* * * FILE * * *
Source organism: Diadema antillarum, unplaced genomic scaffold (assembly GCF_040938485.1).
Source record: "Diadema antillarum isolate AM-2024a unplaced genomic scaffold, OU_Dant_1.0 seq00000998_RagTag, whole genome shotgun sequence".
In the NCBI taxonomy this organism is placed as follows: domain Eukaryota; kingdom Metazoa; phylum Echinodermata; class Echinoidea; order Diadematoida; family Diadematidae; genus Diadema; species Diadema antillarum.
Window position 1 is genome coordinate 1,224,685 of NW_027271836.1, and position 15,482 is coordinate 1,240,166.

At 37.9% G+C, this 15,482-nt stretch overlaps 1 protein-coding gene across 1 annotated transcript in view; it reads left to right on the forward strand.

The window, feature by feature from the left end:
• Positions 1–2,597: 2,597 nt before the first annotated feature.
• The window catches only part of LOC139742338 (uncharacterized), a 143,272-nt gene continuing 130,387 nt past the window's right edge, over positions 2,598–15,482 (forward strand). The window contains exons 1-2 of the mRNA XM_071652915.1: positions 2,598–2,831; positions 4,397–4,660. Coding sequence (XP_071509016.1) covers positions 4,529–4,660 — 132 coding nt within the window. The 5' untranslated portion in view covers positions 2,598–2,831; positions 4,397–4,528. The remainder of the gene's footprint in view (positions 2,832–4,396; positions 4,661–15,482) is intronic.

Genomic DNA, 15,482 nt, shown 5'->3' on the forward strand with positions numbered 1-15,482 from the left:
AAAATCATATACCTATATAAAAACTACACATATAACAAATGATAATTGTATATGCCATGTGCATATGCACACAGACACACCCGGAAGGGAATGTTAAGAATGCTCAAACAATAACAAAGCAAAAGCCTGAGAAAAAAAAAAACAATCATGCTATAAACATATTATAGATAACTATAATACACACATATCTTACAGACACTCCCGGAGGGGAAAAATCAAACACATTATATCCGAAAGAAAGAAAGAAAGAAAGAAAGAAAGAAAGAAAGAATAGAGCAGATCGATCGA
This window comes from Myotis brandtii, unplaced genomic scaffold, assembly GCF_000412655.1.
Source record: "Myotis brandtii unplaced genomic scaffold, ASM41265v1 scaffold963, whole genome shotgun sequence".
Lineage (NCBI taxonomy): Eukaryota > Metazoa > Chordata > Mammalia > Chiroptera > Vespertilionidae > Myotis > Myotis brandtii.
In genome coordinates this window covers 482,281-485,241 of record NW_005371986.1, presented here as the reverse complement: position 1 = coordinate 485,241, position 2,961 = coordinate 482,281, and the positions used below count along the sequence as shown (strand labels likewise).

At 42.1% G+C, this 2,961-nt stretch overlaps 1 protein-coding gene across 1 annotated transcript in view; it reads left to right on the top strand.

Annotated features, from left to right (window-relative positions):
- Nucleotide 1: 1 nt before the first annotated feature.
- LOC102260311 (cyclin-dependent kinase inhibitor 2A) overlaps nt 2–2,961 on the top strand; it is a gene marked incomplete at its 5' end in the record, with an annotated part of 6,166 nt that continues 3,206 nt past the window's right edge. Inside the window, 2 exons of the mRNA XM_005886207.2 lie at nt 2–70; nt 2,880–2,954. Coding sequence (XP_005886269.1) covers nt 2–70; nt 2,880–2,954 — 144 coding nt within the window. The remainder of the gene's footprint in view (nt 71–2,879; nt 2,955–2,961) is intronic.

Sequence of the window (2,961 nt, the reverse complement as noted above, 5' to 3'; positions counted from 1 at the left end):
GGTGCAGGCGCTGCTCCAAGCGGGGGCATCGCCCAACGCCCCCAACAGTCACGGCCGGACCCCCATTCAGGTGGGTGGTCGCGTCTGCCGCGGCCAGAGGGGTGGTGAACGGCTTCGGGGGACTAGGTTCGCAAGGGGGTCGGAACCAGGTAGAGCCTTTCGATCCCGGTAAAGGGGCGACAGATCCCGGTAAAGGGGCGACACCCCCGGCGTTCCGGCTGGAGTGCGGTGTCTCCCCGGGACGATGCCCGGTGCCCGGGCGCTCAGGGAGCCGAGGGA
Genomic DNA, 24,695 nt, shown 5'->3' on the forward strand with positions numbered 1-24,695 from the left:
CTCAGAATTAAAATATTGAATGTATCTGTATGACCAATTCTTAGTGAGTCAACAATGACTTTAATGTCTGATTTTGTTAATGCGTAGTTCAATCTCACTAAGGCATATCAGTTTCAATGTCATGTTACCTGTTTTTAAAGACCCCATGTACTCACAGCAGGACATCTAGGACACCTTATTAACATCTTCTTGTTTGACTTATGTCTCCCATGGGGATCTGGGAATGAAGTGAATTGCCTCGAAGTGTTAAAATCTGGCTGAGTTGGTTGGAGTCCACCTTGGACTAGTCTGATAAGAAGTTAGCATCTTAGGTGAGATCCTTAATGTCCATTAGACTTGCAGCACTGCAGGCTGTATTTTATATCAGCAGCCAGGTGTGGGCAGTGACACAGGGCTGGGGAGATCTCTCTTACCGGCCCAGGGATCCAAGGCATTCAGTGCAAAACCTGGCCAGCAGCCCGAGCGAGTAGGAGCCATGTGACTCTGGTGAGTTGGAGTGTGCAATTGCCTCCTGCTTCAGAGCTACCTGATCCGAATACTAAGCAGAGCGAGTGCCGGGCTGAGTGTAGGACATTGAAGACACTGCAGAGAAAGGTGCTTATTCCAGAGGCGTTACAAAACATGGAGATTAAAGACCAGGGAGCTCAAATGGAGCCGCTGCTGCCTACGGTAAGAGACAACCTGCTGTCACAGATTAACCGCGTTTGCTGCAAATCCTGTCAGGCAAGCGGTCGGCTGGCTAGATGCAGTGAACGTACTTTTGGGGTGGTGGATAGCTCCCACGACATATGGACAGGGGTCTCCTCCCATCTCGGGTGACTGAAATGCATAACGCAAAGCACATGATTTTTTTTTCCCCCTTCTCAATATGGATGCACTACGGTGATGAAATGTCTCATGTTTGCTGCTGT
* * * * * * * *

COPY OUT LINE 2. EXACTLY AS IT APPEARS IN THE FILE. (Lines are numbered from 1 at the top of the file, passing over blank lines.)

Source record: "Diadema antillarum isolate AM-2024a unplaced genomic scaffold, OU_Dant_1.0 seq00000998_RagTag, whole genome shotgun sequence".